59

First of all this is a Python/Anaconda question and should probably be asked in a different stack exchange subsite. As for the question itself - you can export your Anaconda environment using: conda env export > environment.yml And recreate it using: conda env create -f environment.yml Please note that as others suggested - you should use virtual ...


37

If it's a csv file and you do not need to access all of the data at once when training your algorithm, you can read it in chunks. The pandas.read_csv method allows you to read a file in chunks like this: import pandas as pd for chunk in pd.read_csv(<filepath>, chunksize=<your_chunksize_here>) do_processing() train_algorithm() Here is ...


26

There are two possibilities: either you need to have all your data in memory for processing (e.g. your machine learning algorithm would want to consume all of it at once), or you can do without it (e.g. your algorithm only needs samples of rows or columns at once). In the first case, you'll need to solve a memory problem. Increase your memory size, rent a ...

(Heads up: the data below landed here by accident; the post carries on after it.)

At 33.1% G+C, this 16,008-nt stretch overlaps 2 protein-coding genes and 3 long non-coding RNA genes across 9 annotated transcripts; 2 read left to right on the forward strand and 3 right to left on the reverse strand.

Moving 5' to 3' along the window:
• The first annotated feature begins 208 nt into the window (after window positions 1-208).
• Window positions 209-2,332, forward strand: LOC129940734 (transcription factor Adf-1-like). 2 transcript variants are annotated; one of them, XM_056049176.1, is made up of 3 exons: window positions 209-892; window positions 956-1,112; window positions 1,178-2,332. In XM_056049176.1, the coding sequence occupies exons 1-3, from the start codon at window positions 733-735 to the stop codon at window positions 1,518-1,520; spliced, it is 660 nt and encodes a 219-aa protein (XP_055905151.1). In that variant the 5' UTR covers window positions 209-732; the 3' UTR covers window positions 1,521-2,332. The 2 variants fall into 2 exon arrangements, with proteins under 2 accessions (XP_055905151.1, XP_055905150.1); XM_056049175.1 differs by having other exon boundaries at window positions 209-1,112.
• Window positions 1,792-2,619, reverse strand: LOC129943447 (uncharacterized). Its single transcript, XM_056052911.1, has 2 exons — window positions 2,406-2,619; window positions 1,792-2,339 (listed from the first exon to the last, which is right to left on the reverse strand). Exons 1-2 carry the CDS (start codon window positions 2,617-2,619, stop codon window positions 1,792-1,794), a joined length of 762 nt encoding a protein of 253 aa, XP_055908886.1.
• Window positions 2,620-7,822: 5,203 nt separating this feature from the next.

17

You can manage Spark memory limits programmatically (by the API). As SparkContext is already available in your Notebook: sc._conf.get('spark.driver.memory') You can set as well, but you have to shutdown the existing SparkContext first: conf = SparkConf().setAppName("App") conf = (conf.setMaster('local[*]') .set('spark.executor.memory', '4G') ...


16

See: Graphviz's executables are not found (Python 3.4) and graphviz package doesn't add executable to PATH on windows #1666 and Problem with graphviz #1357 - it's a reoccurring problem (for that program) with the PATH environment variable settings. Installing particular versions, or in a particular order, or manually adding a PATH fixes the problem. It's ...


10